'One of the Great Losers of All Time': Trump Complains About How Much Money the Presidency Has Cost Him

President Donald Trump dismissed accusations that he was making money from the presidency in an interview on Thursday, claiming that he had sacrificed significant wealth to serve in the Oval Office.

Speaking with New York Times reporters Peter Baker and Maggie Haberman, Trump said the job of president was a "loser" financially.

"I lost massive amounts of money doing this job," Trump said. "This is not the money. This is one of the great losers of all time. You know, fortunately, I don't need money. This is one of the great losers of all time. But they'll say that somebody from some country stayed at a hotel. And I'll say, 'Yeah.' But I lose, I mean, the numbers are incredible."

The president has been criticized for apparently using his position to enrich his businesses. Though he has nominally distanced himself from his business empire while serving as president, Trump retains stakes in numerous companies that do business with the U.S. government, foreign diplomats and state-controlled foreign companies, The Washington Post reported.

His critics have argued this violates the "emoluments clause," a provision of the U.S. Constitution that bans federal officeholders from receiving gifts or payments from foreign governments, their leaders or representatives.

Contrary to Trump's claims that his White House stint has cost him money, Public Citizen—a nonprofit progressive think tank—said Trump had made millions since he entered the White House. A report published by the group titled "The Art of the (Self) Deal," estimated the president's businesses had earned more than $15 million from political groups and federal agencies up to April 2018.

Using all the available records of political and federal taxpayer spending at Trump businesses, Public Citizen concluded that the president, his campaign and Republican political committees had spent huge sums on his airplanes and at his hotels, golf courses and restaurants.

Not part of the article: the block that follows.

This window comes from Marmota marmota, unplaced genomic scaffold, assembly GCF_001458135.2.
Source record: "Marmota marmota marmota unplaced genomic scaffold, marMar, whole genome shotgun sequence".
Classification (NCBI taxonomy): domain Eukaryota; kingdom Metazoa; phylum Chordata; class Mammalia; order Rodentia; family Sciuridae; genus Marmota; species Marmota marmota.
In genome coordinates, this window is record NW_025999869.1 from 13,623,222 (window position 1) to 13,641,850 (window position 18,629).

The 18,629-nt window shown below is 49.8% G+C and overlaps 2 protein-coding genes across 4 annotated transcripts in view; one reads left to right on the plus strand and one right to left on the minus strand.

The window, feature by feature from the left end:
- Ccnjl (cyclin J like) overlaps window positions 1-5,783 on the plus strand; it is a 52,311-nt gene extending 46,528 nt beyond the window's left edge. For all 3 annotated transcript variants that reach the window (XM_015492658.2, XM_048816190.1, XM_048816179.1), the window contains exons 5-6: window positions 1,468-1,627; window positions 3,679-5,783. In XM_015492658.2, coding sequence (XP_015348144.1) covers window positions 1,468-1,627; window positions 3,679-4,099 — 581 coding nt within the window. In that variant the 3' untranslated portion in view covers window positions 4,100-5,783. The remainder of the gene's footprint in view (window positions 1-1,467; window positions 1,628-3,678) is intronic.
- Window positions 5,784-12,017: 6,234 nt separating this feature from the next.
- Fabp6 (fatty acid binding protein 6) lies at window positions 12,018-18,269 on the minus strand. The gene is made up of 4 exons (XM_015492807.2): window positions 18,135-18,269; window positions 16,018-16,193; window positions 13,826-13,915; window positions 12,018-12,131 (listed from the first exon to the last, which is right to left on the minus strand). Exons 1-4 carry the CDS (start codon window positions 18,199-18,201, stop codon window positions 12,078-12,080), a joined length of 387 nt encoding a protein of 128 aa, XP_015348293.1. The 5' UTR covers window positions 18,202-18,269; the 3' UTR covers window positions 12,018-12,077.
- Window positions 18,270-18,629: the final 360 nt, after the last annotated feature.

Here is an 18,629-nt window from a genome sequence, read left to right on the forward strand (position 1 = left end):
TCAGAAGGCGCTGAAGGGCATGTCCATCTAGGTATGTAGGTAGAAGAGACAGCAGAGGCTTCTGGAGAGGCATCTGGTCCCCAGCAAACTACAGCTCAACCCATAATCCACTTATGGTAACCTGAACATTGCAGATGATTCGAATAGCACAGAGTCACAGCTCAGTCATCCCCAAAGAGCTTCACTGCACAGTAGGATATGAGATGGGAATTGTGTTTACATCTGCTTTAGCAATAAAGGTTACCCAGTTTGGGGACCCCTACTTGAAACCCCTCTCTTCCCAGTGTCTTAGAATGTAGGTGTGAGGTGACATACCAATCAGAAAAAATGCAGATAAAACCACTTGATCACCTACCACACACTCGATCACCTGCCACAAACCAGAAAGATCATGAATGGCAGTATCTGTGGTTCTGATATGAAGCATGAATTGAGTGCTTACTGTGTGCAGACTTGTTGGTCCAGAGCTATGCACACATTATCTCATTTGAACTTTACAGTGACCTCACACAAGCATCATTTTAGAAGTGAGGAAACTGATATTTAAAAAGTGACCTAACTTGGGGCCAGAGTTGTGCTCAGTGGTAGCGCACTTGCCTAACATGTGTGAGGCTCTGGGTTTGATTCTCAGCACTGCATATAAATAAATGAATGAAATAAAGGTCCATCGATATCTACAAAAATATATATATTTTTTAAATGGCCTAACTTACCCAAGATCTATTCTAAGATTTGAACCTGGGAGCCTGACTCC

Oversight of his activities was limited while the Republican Party controlled both chambers of Congress. But with a new Democratic majority in the House, representatives are looking to shed light on any inappropriate enrichment of Trump's companies.

Last month, the new chairman of the House Oversight and Reform Committee—Representative Elijah Cummings of Maryland—told CBS Trump was making "a lot of money" off his office, and, "It's not OK."

"I still believe that people—the average citizen, the guys on my block, they ought to know if the president is making a deal, whether he's making it—making it in his self-interest or that of the country," Cummings said.

The White House has denied suggestions that Trump had enriched himself through the presidency. In response to Cummings' allegation, a White House statement said, "These claims are completely baseless, but we cannot comment further about ongoing litigation," CBS reported.

Though Trump claimed he was losing money, he dismissed the idea that he would not run again in 2020. "I love this job," he told The Times. Trump also brushed off suggestions that a Republican would run against him for the party's nomination. "I don't see it," he said. "I have great support in the party."

Donald Trump wealth money presidency
President Donald Trump speaks during a meeting in the Cabinet Room of the White House on January 24. In a recent interview with The New York Times, he complained that the presidency had been a big money loser for him. Win McNamee/Getty Images